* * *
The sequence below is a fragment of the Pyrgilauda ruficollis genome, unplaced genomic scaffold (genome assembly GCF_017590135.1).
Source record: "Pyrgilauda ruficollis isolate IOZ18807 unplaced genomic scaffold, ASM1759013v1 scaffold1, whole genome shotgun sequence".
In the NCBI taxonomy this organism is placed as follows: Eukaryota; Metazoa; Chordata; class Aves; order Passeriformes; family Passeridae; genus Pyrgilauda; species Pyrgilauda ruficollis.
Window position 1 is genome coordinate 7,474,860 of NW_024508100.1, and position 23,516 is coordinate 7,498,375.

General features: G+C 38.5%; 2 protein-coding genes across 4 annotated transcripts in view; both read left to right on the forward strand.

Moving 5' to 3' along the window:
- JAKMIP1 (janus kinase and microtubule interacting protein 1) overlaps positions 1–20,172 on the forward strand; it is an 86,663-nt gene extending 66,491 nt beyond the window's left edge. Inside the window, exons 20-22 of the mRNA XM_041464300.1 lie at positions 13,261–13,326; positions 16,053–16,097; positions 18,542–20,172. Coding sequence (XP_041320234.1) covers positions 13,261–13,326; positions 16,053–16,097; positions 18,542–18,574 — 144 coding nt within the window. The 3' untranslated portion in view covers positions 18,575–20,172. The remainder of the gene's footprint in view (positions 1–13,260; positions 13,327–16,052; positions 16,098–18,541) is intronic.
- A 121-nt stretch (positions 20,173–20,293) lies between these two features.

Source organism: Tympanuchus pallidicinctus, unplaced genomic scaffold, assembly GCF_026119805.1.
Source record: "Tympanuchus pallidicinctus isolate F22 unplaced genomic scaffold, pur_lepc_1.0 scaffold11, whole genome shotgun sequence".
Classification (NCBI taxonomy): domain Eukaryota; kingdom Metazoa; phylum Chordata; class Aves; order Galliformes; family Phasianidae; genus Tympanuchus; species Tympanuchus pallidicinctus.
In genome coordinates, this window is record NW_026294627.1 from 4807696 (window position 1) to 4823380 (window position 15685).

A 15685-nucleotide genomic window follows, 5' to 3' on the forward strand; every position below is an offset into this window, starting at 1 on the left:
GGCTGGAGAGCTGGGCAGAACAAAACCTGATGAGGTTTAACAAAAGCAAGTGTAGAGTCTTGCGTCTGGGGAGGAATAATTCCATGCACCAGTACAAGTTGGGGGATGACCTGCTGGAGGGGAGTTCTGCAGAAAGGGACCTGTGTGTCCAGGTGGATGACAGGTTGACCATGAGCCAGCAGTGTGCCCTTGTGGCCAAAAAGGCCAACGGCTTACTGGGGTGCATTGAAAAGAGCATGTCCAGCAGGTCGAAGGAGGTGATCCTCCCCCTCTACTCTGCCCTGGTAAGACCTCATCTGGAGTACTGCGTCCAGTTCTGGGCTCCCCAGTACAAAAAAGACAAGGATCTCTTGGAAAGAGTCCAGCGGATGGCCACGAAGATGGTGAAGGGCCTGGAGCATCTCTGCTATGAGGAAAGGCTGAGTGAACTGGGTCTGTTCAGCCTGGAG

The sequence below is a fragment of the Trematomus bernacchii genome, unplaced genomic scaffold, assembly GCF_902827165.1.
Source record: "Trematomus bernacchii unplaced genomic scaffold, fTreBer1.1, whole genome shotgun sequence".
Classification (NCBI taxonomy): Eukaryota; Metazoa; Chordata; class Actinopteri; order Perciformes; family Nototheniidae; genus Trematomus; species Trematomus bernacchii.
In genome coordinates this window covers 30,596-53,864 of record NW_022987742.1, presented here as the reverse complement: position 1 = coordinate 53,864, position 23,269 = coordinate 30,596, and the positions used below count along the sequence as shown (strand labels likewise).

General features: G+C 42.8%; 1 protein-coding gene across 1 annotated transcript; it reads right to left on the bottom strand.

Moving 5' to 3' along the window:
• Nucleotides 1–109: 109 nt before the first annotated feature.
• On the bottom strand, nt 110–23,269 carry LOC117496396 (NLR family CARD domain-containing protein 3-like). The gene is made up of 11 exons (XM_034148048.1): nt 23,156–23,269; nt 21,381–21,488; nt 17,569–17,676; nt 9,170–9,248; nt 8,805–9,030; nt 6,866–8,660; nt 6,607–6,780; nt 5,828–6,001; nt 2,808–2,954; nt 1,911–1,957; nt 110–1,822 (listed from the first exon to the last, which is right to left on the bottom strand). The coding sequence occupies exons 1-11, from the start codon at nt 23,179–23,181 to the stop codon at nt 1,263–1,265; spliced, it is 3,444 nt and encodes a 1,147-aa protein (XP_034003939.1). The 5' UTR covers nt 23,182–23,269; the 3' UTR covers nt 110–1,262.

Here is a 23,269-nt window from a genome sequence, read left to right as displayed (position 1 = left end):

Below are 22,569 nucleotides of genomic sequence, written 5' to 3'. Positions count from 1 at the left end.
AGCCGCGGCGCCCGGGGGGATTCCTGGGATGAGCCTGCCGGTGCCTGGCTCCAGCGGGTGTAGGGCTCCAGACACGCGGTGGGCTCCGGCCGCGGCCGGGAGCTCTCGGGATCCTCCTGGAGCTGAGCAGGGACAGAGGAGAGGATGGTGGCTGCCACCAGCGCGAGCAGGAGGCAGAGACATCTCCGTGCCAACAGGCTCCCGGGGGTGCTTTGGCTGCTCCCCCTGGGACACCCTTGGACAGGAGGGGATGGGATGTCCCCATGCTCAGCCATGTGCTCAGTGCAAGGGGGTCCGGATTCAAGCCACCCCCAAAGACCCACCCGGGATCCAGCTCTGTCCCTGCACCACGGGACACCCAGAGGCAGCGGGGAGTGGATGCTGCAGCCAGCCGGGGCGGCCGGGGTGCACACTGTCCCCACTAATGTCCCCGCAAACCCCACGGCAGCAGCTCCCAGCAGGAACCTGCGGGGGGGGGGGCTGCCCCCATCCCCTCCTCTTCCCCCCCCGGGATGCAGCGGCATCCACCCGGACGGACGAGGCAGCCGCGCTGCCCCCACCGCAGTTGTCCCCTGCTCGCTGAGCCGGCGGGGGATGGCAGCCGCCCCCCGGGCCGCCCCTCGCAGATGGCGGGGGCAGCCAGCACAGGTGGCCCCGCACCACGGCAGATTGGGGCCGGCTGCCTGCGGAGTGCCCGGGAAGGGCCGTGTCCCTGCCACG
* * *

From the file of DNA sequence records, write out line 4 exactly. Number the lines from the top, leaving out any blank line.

Window position 1 is genome coordinate 7,474,860 of NW_024508100.1, and position 23,516 is coordinate 7,498,375.